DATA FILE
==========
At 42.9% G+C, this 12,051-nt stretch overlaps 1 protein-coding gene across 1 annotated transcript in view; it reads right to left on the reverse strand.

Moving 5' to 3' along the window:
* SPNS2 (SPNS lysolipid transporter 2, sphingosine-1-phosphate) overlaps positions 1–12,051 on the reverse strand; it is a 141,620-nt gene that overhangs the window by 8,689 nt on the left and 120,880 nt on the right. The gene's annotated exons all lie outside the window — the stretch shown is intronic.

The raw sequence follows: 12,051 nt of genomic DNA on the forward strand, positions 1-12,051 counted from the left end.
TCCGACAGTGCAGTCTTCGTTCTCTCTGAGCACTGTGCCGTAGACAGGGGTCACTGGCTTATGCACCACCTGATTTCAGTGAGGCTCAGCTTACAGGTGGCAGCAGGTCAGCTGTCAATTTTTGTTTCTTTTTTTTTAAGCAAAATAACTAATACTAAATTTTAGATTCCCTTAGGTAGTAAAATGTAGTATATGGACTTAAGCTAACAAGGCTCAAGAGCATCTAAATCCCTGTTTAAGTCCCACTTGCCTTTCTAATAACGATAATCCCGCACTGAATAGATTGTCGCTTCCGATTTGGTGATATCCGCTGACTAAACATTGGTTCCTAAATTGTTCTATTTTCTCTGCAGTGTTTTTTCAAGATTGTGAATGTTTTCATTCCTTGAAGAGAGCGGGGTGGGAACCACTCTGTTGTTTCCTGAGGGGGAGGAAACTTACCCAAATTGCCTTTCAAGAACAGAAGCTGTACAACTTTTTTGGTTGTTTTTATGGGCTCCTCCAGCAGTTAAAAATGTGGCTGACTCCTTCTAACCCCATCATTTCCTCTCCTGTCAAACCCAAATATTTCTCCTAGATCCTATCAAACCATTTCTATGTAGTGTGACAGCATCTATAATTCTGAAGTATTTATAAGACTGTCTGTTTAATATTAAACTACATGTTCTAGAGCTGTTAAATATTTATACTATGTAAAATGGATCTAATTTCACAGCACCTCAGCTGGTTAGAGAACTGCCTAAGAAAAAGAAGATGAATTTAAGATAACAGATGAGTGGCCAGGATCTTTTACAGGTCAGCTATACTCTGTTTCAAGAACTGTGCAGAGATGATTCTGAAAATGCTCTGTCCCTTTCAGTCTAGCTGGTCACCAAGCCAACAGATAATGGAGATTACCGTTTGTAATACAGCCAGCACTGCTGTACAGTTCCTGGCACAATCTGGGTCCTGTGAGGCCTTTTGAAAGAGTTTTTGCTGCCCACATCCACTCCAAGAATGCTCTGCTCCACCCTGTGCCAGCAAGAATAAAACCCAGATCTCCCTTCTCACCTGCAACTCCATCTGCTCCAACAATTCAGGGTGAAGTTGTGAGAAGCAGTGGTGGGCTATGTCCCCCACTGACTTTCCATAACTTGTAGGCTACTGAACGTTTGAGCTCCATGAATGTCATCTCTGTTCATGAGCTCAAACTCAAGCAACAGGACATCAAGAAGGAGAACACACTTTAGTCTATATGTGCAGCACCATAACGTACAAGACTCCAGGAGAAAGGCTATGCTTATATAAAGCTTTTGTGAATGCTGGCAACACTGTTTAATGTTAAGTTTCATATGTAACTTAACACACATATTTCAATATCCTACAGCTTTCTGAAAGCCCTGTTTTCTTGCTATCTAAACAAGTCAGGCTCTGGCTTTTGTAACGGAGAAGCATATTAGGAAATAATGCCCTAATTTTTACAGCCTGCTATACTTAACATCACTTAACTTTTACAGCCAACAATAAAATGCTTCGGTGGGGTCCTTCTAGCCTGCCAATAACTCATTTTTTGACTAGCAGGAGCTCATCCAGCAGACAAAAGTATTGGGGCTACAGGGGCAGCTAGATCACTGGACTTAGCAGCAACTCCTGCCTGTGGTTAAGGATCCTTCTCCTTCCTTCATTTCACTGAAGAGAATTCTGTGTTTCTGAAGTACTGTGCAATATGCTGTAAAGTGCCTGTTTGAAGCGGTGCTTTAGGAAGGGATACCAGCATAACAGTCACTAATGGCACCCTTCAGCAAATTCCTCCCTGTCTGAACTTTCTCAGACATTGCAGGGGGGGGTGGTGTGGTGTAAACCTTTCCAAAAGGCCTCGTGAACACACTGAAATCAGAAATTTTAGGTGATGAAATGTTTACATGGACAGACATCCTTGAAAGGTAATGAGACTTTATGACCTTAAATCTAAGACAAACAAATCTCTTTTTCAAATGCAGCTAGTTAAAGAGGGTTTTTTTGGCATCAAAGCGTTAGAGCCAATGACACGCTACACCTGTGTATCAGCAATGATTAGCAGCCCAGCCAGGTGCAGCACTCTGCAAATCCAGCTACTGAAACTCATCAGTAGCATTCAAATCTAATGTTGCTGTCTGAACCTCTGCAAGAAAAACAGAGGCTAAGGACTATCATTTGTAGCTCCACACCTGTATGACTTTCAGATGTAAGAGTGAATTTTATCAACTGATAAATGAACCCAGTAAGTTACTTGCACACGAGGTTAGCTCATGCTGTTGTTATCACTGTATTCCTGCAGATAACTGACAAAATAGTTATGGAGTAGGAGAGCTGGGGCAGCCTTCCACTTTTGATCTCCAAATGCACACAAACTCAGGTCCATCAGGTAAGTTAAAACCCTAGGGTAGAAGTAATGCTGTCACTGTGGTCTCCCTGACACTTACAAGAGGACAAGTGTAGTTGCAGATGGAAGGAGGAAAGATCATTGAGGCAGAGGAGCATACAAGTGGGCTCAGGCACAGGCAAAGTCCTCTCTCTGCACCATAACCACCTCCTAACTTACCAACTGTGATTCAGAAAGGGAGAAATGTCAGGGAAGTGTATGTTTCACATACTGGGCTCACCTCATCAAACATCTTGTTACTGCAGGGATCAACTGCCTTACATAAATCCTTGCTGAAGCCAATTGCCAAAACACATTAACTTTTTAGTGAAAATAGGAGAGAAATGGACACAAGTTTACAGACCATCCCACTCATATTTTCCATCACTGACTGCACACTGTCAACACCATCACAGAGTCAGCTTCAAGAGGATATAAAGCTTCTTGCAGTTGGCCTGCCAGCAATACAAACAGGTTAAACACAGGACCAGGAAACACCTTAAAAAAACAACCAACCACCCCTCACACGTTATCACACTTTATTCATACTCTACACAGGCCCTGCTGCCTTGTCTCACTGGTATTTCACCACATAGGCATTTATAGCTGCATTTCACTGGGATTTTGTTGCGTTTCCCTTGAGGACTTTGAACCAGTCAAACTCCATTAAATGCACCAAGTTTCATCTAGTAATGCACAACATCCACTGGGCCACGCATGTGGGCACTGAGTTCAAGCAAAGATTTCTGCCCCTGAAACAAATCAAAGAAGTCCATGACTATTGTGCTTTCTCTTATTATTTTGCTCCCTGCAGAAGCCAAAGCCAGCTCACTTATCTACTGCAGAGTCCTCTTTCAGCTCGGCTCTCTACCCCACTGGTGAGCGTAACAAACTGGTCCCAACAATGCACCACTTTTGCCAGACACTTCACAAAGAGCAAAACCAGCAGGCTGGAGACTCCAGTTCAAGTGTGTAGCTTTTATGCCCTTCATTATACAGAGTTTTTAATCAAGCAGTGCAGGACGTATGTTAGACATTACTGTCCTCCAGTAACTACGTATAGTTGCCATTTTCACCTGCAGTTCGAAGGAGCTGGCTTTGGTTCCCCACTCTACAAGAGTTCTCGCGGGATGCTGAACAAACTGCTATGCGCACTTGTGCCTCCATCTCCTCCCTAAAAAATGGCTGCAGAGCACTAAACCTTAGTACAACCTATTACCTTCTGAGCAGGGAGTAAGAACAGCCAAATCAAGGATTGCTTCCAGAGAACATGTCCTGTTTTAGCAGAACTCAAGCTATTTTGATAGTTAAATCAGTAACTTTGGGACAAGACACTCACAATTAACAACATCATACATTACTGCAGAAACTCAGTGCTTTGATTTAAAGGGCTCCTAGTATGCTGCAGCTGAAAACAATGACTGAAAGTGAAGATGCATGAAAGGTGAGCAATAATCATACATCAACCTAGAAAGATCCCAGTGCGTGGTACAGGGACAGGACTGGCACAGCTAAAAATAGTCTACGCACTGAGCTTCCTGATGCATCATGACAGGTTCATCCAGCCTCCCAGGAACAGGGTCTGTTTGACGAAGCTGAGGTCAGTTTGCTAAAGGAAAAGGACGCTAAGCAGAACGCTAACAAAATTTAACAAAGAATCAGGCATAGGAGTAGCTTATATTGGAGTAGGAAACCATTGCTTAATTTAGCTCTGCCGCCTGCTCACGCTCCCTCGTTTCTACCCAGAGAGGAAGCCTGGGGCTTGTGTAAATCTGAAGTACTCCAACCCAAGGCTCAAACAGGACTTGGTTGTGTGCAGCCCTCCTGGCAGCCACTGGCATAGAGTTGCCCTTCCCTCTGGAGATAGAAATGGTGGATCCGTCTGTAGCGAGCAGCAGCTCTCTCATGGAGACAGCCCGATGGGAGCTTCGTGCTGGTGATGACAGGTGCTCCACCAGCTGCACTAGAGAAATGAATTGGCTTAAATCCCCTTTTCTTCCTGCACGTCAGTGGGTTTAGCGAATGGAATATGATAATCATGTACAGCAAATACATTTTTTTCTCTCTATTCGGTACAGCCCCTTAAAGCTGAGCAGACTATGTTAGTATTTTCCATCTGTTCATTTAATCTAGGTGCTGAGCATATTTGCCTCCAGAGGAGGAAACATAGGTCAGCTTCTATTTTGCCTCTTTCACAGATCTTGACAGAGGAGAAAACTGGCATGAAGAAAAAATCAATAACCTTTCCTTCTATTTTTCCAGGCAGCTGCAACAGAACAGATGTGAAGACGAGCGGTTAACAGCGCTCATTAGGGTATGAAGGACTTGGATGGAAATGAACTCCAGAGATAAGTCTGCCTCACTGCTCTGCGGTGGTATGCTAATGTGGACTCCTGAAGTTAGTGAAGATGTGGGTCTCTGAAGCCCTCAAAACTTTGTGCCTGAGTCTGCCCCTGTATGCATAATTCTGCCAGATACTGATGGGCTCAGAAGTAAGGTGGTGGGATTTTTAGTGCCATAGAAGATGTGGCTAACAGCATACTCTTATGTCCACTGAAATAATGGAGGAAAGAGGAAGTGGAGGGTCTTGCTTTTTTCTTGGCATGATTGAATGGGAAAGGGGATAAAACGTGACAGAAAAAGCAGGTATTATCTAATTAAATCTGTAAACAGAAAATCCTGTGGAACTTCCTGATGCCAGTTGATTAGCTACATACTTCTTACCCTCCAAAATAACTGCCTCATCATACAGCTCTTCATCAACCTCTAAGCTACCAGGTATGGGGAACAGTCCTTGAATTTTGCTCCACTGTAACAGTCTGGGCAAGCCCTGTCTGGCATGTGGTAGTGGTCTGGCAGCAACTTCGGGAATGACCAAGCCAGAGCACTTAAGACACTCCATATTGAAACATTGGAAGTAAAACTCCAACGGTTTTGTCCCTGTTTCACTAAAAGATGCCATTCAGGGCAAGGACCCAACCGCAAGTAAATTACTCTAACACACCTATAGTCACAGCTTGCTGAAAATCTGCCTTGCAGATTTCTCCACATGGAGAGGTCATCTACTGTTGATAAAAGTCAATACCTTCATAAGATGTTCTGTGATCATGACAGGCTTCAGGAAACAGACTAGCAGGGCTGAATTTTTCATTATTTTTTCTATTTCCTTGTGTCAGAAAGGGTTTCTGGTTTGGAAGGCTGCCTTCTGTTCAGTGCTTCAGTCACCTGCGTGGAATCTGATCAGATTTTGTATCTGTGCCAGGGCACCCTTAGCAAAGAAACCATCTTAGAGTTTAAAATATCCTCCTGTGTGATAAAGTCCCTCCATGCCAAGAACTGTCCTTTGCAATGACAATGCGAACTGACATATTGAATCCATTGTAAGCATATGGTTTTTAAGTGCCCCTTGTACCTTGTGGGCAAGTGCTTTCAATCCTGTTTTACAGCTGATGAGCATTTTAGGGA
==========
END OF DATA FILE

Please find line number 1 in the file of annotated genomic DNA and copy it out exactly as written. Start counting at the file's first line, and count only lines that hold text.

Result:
At 42.9% G+C, this 12,051-nt stretch overlaps 1 protein-coding gene across 1 annotated transcript in view; it reads right to left on the reverse strand.